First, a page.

# Consider the field $F=Z_3$, with elements denoted ,,, and the vector space $V=F^2$ over $F$, with elements denoted as pairs ([i],[j]).

Consider the field $$F=\mathbb Z_3$$, with elements denoted $$,,$$, and the vector space $$V=F^2$$ over $$F$$, with elements denoted as pairs $$([i],[j])$$.

List all proper subspaces $$W\subset V$$, where `proper' means $$W\neq V$$. For example, you might describe the subspaces by listing all their elements. Give a brief justification of why your list is complete.

I'm confused about this question. How do I list all the proper subspaces? There are two many subsets there. Or did I just misunderstand the question?

• how is $F_2$ vector space over $F$ – user345777 Oct 3 '18 at 1:53
• @user345777 -- I'm sure $F^2$ is meant. – mr_e_man Oct 3 '18 at 3:13

## 1 Answer

$$V$$ is a two dimensional vectorspace over $$F$$. Therefore, all proper subspaces must have dimension strictly less than 2.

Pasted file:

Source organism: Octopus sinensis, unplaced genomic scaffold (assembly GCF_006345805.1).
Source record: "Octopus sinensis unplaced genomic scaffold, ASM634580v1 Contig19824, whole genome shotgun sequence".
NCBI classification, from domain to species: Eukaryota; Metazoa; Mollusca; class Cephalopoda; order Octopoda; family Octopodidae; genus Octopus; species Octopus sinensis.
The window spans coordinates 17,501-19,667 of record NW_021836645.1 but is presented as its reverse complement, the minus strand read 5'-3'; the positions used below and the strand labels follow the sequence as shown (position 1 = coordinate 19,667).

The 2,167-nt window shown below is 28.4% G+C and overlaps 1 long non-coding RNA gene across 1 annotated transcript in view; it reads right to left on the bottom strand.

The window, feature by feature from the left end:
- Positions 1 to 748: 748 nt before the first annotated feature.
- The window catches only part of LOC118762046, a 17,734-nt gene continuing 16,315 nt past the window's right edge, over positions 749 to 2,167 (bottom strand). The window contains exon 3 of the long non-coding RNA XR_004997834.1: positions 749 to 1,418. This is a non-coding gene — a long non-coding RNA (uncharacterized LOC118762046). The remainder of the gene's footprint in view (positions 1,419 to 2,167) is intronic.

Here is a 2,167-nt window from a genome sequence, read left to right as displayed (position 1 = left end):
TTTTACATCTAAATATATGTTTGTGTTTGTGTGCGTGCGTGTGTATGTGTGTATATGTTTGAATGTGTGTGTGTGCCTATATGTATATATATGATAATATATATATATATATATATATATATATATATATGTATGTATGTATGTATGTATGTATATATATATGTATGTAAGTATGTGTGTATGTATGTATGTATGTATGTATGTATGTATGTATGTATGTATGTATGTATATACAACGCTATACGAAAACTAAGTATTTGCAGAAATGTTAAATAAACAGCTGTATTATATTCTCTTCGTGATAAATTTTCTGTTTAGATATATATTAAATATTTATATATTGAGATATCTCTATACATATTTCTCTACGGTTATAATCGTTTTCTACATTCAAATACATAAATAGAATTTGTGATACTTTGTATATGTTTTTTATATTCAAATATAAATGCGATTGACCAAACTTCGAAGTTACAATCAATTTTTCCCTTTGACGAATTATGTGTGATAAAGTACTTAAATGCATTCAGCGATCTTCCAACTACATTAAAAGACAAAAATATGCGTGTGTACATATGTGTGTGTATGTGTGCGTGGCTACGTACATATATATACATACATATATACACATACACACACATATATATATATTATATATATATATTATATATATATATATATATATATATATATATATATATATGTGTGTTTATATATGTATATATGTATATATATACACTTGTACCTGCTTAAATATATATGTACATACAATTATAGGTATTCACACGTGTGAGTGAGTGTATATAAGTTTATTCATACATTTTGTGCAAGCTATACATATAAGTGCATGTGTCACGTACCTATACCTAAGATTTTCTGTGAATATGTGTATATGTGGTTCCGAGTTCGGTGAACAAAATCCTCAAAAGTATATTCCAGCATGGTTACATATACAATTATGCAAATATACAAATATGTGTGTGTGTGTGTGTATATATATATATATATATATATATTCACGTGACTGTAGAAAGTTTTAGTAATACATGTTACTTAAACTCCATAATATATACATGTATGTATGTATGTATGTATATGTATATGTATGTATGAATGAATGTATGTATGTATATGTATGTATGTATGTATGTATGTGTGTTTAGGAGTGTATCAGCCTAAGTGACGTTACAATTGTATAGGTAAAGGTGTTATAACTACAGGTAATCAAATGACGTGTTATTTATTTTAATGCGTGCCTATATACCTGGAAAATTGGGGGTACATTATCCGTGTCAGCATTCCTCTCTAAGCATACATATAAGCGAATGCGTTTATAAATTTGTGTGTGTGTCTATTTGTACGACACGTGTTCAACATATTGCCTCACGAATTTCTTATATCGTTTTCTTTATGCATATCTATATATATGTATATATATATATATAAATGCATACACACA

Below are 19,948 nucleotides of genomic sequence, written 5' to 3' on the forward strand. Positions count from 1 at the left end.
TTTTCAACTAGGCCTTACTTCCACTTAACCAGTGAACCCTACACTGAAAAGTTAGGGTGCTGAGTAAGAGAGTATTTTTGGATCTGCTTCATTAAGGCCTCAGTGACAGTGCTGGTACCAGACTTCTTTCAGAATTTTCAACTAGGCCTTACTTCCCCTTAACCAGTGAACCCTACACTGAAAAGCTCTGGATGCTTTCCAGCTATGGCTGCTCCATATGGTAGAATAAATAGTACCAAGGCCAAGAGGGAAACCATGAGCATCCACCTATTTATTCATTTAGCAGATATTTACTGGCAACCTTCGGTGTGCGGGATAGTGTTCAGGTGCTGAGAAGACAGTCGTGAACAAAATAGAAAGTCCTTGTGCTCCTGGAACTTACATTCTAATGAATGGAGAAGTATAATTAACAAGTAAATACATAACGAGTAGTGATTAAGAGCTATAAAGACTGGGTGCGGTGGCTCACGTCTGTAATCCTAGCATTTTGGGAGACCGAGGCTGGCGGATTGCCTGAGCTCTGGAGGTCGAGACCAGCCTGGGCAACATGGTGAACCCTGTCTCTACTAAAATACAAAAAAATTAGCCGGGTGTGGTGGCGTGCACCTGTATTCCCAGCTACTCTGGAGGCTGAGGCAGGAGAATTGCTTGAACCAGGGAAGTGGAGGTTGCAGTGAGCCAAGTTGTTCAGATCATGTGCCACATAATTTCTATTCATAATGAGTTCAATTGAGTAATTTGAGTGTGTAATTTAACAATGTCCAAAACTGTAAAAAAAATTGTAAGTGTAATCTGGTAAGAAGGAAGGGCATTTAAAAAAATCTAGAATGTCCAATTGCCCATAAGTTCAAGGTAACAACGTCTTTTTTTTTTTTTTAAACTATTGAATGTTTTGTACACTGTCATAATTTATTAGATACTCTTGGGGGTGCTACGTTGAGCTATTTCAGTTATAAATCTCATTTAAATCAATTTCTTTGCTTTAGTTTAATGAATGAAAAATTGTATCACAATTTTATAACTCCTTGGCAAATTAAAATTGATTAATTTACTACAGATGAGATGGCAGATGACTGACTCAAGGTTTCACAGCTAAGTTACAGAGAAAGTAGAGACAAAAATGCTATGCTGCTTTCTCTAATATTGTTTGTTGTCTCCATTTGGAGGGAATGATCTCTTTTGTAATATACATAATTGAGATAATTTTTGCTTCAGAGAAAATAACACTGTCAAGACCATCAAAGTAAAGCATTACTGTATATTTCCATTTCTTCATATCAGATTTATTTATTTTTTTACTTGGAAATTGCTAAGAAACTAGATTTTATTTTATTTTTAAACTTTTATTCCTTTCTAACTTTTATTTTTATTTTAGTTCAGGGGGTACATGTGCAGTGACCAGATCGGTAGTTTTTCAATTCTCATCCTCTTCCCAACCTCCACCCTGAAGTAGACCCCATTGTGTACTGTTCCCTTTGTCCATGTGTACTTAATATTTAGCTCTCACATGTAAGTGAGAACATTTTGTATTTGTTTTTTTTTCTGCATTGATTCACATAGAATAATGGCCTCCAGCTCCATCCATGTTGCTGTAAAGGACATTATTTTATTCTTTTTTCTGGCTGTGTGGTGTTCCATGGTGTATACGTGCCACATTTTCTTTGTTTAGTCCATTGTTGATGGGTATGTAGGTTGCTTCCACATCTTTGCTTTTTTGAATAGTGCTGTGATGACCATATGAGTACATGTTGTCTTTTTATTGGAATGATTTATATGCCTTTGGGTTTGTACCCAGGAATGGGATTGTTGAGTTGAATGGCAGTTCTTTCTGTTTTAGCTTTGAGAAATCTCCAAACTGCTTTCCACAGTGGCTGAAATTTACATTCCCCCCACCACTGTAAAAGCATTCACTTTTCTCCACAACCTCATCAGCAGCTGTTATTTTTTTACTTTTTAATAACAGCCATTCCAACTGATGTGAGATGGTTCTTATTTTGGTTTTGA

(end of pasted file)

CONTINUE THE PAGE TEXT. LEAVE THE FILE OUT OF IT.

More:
The zero dimensional subspace is trivially just $$\{(,)\}$$.

The one dimensional subspaces are the subspaces spanned by a single vector. Since $$F$$ is finite, we can write all of these subspaces explicitly.

Let's start with the vector $$(,)$$. We can compute the span of this vector since we are able to write every scalar in $$F$$. Therefore, the vectorspace spanned by $$(,)$$ is, $$\{ (,), (,), (,) \} = \{(,), (,), (,) \}$$

Now repeat this process with every vector in $$V$$. You will note that some of these spaces will turn out to be the same. For example, the space spanned by $$(,)$$ is the same as that spanned by $$(,)$$.